Random adventures through my life... in all their glory and splendor.

Saturday, January 26, 2008

Home Owner Aptitude Test 3: FAIL

Home Ownership Rule #143: You can lie to yourself, but you won't fool the house.

Earlier this week, I found water in my basement. As previously stated, our house is about 100 years old and water in the basement is, at this point, a fairly common occurrence. What makes this particular leak unique is that there's been subzero temperatures for about 7 days in a row. You would think this would have raised a red flag. But it didn't because my super genius brain rationalized it to me in such a way that although I didn't understand, it made sense. It told me that there simply couldn't be water down there in this weather, and that if there was, it must be from some unusual, one-time circumstance. So as I got out the mop, and muttered to myself, "It's freezing outside, there can't be water down here, it's freezing..." my brain wove these marvelous stories that hypothesized about massive furnace condensation, or strange winds blowing snow down the chimney, or about global warming causing the earth to superheat from the inside out. It could be anything. My brain also told me that there would never ever be water in my basement again in January, because it was freezing. And it made me repeat this over and over. They were charming tales and I believed them as I mopped. I believed them the second and the third day as well.
Eventually though, I casually mentioned to Chris that I had been cleaning up water that couldn't possibly exist in our basement.
But she spouted some gibberish phrases like, "Did that spigot on the side of the house freeze and break because you left the hose attached?" and, "You know, like you did at the last house" which in my heightened state of awareness barely sounded like English at all. "No, I took the hose off in the fall. And besides, that wouldn't cause water in the basement anyway. It's freezing outside." I responded logically.
Chris bowed to my supreme intellect.
So today after mopping more water that wasn't in my basement, I played a hunch and found conclusive evidence that my brain was right all along.

I went outside and found a 2 foot ice fountain had formed between the ground and the spigot.

See, clearly a case of furnace condensation.

(Follow up: Yes, the plumber is coming tomorrow morning...)

Home Owner Aptitude Test 2: D+

Bob is not a popular man in the Gardner household. He's the previous owner of our house, and basically, anything that goes, will go, or has gone wrong, I blame on Bob. If Bob had taken care of it right the first time, then I wouldn't be dealing with it now. Yes, I know. Our house is nearly 100 years old and he's only 65. Don't try to change the subject. It's all his fault.

For instance, I'm absolutely positive that Bob didn't update any of the electrical wiring. He added some more, but there's still plenty that's ridiculously old. The whole south half of our house is on one circuit. So I could be in the front with the vacuum, and Chris could be in the kitchen (three rooms away) with the coffee maker and we'll blow the fuse. There are 16 circuits in the electrical box. What exactly are the other 15 doing? I think they should quit loafing and help poor little 15amp #16 when the toaster oven kicks on.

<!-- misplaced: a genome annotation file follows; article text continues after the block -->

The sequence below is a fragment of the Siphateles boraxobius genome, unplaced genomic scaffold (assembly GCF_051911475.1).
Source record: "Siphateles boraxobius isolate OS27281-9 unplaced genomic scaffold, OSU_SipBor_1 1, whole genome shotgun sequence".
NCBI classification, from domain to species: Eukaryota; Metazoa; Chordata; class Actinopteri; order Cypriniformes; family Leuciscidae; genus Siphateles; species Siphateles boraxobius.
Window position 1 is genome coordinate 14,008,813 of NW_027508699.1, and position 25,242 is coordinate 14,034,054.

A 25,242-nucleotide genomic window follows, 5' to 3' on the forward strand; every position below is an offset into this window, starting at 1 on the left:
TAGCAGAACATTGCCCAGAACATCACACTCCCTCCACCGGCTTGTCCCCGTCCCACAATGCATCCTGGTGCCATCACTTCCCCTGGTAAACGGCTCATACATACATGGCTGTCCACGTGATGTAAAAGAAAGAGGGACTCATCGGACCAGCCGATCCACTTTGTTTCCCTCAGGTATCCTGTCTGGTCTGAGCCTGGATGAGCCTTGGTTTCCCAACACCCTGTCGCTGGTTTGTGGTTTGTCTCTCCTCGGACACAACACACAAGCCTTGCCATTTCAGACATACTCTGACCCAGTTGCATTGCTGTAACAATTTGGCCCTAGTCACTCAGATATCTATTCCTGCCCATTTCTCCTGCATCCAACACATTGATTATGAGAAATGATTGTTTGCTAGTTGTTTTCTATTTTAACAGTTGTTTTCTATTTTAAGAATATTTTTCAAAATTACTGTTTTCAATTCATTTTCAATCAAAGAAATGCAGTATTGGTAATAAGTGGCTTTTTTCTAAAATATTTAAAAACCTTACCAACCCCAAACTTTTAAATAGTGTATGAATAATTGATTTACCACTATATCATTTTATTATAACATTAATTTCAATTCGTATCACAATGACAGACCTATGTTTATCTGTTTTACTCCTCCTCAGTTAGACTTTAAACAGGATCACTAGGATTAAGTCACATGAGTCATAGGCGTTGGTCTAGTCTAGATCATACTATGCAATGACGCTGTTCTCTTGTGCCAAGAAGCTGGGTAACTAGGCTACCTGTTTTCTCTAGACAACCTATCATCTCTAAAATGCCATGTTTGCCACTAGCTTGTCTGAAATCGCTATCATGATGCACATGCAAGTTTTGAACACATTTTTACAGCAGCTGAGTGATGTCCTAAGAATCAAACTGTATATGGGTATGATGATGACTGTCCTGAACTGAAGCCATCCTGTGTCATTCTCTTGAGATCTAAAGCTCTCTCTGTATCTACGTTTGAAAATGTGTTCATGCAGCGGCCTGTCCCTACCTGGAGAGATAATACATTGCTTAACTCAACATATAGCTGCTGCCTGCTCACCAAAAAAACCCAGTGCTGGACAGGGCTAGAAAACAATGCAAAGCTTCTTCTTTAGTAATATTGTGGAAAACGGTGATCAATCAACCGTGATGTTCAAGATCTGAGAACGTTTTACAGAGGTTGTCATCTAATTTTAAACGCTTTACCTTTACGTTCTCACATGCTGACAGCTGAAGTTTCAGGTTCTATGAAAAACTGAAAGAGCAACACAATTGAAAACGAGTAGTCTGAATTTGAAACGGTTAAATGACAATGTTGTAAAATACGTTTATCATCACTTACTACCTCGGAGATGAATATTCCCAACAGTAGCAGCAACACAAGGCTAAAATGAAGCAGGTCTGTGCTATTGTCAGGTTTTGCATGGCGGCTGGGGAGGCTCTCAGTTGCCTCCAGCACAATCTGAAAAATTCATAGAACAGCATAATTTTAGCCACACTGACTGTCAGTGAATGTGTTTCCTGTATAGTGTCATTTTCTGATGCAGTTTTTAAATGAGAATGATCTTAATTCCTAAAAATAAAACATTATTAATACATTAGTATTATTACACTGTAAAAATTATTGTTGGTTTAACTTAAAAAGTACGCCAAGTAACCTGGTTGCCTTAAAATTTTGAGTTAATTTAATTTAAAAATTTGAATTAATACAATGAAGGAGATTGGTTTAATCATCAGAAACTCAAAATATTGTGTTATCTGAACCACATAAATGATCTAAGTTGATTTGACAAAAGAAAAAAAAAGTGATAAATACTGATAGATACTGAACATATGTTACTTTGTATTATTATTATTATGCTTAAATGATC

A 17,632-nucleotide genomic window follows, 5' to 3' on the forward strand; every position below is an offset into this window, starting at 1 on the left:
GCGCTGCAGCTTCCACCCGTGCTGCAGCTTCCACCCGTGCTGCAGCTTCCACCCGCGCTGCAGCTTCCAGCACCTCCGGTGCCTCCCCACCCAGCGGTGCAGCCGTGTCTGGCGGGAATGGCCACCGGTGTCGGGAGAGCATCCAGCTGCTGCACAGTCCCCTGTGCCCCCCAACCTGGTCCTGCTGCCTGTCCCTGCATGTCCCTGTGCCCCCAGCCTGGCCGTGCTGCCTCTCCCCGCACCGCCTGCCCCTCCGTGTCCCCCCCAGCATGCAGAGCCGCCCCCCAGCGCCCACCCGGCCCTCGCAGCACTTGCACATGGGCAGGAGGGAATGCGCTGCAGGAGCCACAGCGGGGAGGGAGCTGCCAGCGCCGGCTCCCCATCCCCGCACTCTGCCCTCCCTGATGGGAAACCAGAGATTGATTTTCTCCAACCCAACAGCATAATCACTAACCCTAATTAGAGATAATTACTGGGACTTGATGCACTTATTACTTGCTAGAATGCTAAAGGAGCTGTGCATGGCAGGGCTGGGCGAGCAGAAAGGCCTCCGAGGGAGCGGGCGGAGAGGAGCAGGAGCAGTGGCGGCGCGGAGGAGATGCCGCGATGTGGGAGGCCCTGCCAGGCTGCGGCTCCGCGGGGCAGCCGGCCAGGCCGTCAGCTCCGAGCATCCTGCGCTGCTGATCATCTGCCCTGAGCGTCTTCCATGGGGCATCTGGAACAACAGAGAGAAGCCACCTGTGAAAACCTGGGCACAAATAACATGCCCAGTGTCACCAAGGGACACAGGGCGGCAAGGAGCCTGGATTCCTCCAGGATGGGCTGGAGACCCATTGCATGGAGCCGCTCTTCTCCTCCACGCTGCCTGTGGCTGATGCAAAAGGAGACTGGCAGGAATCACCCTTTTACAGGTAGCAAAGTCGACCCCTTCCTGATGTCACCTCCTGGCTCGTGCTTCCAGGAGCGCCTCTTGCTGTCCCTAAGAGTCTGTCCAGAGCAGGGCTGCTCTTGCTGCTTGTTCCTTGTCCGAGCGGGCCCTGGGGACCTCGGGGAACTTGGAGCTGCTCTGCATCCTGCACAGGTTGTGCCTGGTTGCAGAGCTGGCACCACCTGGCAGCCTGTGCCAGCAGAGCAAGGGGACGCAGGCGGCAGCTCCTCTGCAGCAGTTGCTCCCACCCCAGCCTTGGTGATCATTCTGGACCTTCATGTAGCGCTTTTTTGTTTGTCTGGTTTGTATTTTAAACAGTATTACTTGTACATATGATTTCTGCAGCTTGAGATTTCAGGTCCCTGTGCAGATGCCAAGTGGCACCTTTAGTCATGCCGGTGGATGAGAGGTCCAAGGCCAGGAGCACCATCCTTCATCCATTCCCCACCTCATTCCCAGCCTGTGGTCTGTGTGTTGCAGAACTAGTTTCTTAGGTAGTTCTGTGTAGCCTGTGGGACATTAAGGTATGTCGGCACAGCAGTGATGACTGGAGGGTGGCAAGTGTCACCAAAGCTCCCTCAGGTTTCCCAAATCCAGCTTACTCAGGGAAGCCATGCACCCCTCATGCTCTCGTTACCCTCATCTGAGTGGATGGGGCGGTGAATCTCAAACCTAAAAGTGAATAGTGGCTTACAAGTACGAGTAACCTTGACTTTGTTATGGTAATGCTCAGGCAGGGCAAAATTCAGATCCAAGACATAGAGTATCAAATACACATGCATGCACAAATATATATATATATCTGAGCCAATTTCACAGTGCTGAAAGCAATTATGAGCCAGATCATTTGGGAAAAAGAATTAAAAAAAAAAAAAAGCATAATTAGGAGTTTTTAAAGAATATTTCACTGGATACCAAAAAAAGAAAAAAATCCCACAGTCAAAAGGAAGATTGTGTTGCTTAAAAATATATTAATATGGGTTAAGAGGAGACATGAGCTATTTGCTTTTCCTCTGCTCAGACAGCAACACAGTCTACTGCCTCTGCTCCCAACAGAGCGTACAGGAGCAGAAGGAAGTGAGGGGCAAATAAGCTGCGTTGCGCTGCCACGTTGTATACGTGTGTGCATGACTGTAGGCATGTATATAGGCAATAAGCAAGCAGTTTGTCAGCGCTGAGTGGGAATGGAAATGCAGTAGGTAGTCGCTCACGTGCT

Suffice it to say that 'Bob' is my three letter four letter word, and when I put on my Mr. Fixit hat, it gets a lot of mileage.

So today's exercise in frustration is courtesy of Bob. Because if Bob hadn't bought the cheapest bathroom faucet on the planet, I wouldn't have had to spend 5 hours replacing it. I know what you're thinking... "But Lee, the sign at Menards says that replacing a faucet usually takes 60 minutes or, at the most, 90 minutes if you're a hydrophobic, seven fingered monkey."

Here's the thing... This faucet has been bugging me for a while because it sprays water at weird angles, which is symptomatic of debris clogging the fixture. No biggie, you should just be able to remove the piece at the end of the nozzle, the aerator, at clear out any bits of gunk in the filter. However, when you buy the cheapest faucet on the planet with a permanent aerator, this is not an option and you have to truck your butt out to Lowes for a replacement once it gets clogged. Thank you Bob. So I run out to BigBox Store #1 and buy a nice $70 fixture (on sale for $45) only to get it home to find that it's aerator is also permanently attached. Apparently a $70 faucet is on the low end, and only suitable for people who think their pipes don't rust. Anyway, it was a deal breaker, so I return it and go to BigBox #2. Fortunately they have an equivalent faucet for the same price and it has my 'feature.' So I get home, gather a bucket o' tools, and mentally prepare myself for lying on my back on my bathroom floor for the next hour. I turn off the hot and cold water from under the sink and proceed to get hosed down. Again, normally when you turn a knob into the OFF position, it's reasonable to assume you won't get wet. But when Bob buys the cheapest Water Supply Valves in the world (probably some package deal with the faucet,) you should just expect them to break on contact. So I dump all my tools on the floor, wedge the bucket behind the sink, and run into the basement to find the main shut off valve. I crank the valve closed and walk back upstairs. Water is still pouring out. I run back downstairs and turn the valve more. Water is still coming out. I do this two more times, and I think the only reason the knob didn't break off in my hand is because my flailing little Tyrannosaurus arms barely touch fingers, let alone grip anything. Then, in a moment of shear enlightenment, I turn on the water for the laundry sink in the basement which effectively drains all the piping above it. And finally my bathroom sink stops running. Yay Gravity!